For the most part, damage from insect pests has not been a big problem for Wisconsin's major crops this summer. That's the good news in the weekly Wisconsin Pest Bulletin (WPB) for the first week of August issued by the Wisconsin Department of Agriculture, Trade, and Consumer Protection.
Catches of western bean cutworm moths in 103 pheromone traps through August 6 totaled only 409, the WPB reported. This was the lowest number since tracking of the insect began in 2005.
As of August 6, the primary migration of corn earworm moths had not yet been documented, the WPB indicated. The weekly tally was 16 moths in 11 pheromone traps compared to 40 in the previous week.
About two more weeks remain for treatment of European corn borer second generation larvae in southern and western regions of the state and for longer periods in other areas. The WPB advised growers of sweet corn and non-Bt field corn hybrids to check for egg masses and small larvae.
After a couple of years of major outbreaks of Japanese beetles in many parts of Wisconsin, reports indicate that the populations are down almost everywhere this year, the WPB stated. It noted, however, that some apple orchards and nurseries have populations high enough to warrant an insecticide treatment.
In corn fields, the economic threshold is three beetles per corn ear, the WPB noted. It pointed out that an insecticide treatment would be needed before the end of pollination to minimize yield losses.
With soybeans, defoliation by Japanese beetles has reached 2-15 percent in some fields compared to the 20 percent threshold for economic loss, the WPB observed. It suggested scouting for the insect on grapes and other susceptible crops and applying insecticide on a warm, sunny afternoon when the beetles are likely to be the most active.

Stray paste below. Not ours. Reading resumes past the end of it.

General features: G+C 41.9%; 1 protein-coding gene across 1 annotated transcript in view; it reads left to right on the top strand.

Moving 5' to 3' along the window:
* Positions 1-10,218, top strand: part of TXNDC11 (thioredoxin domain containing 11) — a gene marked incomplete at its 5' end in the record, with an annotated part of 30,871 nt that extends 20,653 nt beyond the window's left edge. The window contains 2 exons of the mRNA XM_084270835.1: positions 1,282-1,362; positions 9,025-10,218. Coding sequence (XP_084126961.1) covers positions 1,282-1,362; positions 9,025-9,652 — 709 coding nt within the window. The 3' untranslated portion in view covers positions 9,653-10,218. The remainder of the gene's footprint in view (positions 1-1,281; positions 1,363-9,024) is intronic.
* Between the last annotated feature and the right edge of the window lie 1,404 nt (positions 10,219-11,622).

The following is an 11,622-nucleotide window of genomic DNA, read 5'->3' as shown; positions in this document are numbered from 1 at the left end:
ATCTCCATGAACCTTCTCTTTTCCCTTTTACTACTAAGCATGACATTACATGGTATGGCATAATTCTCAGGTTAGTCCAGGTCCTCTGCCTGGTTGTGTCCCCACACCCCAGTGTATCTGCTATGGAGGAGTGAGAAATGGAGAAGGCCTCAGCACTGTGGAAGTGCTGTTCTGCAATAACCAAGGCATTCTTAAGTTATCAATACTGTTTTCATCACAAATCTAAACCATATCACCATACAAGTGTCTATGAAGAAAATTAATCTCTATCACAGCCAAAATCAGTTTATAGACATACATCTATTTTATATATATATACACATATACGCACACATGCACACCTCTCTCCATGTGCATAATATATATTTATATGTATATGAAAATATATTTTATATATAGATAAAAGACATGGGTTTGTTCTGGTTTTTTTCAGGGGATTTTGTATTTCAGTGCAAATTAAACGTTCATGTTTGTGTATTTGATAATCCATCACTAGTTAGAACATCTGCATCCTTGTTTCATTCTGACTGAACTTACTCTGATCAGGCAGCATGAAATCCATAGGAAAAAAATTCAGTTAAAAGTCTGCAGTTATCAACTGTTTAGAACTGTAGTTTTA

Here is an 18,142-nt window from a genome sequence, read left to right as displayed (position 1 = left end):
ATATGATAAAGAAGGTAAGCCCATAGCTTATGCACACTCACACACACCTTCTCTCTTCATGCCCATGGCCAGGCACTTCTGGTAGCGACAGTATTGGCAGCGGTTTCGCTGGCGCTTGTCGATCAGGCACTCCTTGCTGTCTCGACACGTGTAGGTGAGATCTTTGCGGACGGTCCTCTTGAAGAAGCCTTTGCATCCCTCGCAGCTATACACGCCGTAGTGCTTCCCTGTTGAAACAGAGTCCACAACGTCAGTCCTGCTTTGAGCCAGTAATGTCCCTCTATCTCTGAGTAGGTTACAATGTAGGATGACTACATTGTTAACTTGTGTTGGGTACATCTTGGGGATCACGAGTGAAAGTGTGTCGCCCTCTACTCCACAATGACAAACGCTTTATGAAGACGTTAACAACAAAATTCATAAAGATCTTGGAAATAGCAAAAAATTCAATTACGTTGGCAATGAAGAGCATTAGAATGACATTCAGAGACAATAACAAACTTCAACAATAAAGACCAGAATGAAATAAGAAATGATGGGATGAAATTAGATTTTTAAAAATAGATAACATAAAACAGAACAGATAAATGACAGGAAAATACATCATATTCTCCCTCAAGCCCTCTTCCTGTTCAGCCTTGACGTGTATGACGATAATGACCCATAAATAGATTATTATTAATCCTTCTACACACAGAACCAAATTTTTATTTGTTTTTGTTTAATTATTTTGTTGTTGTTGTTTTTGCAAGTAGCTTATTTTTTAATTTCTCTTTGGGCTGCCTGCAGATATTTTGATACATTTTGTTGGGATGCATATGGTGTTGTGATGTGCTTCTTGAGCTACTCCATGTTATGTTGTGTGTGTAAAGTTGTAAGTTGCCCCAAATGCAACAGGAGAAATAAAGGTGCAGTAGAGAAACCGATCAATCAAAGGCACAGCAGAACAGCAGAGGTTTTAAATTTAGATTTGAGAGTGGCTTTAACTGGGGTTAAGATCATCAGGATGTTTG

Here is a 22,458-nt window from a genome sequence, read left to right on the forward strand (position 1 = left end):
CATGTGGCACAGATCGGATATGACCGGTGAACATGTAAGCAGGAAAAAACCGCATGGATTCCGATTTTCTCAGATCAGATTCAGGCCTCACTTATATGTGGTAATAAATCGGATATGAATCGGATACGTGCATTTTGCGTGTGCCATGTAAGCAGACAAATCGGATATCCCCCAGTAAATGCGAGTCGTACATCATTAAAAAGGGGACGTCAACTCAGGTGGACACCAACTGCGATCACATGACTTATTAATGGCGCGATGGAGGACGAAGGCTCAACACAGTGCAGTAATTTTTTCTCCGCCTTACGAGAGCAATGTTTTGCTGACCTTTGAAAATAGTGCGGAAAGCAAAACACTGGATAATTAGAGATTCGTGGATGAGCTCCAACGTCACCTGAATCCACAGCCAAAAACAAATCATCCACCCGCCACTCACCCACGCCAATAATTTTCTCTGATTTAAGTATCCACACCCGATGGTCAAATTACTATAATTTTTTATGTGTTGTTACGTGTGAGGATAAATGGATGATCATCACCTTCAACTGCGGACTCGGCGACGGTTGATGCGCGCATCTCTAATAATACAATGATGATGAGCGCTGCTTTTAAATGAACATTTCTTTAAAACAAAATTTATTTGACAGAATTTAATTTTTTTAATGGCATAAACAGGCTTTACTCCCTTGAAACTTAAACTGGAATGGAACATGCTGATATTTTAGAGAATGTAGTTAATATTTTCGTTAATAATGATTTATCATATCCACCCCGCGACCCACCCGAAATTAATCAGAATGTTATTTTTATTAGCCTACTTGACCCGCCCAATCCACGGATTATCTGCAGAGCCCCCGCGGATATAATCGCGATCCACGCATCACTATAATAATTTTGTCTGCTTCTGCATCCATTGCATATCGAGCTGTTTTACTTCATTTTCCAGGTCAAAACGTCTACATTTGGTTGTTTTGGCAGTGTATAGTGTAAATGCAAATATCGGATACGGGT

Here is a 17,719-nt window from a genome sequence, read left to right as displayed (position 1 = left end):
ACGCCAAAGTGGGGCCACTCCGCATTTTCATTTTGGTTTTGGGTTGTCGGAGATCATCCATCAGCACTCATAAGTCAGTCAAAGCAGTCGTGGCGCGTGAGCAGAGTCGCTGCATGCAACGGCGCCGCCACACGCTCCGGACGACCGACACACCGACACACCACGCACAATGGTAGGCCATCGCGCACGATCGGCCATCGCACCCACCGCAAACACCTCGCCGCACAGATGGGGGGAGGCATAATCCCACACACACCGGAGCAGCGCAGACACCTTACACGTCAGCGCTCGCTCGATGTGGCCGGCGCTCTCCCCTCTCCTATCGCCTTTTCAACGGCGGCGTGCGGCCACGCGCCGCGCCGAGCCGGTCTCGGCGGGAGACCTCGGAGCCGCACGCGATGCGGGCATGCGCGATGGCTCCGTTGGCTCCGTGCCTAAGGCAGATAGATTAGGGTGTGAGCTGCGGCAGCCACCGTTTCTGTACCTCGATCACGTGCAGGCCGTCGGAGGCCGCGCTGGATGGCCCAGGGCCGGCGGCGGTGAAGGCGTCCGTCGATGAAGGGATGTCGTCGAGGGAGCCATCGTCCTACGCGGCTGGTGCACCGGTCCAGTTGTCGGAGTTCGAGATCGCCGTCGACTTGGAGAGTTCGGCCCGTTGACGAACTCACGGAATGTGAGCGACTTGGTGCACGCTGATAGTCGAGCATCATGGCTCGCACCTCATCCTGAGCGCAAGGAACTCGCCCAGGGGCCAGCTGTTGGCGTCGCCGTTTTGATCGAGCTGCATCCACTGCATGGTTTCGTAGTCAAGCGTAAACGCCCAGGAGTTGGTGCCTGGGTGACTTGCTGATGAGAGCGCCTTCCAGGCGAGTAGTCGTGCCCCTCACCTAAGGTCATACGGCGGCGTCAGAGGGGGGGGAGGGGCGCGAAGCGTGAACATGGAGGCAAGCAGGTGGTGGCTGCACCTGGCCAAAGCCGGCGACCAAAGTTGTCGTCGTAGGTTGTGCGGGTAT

The critical time has arrived for monitoring soybeans for infestations of aphids, the WPB remarked. That's because of the combination of the start of pod filling time and the early August temperatures in the 70s and 80s that accommodate the most rapid reproduction of the soybean aphid, it explained.
So far, the average population has remained at less than 20 aphids per plant, the WPB noted. The only exceptions in 188 fields surveyed during the reporting week were single fields in La Crosse, Wood, and Waupaca counties with average per plant counts of more than 40 aphids. The economic threshold for likely yield losses is 250 or more aphids on at least 80 percent of the plants.
A few whiteflies were noticed in soybean fields in western and southwestern counties. The WPB pointed out that they are found most often on vegetable and household plants.
In alfalfa fields, the counts of potato leafhoppers, plant bugs, and pea aphids continue to be well below levels of concern, the WPB stated. It noted the discovery of some striped blister beetles in western counties — an insect that usually follows a grasshopper infestation.
Numerous reports are being received about blossom rot on tomatoes, peppers, melons, and squash, the WPB stated. In most cases, the disease is due either to a shortage of calcium in the soil, inconsistent moisture, or a combination of them.
Of greater concern is the confirmation of late blight in two potato fields in Portage County and on tomatoes in Milwaukee County, the WPB observed. It advises growers to consider fungicide applications every five-seven days and to destroy any infected plants.
Dane, Marathon, Sauk, and Vernon were among the counties reporting high populations of squash bugs on vined plants. High counts of larvae were found on cabbage plants at a few locations in southern Wisconsin.
The WPB also advised apple orchard owners to be on the alert for apple maggots, codling moths, and the white apple leafhopper. It added that those who had stink bug infestations in 2013 should be watching for them this year.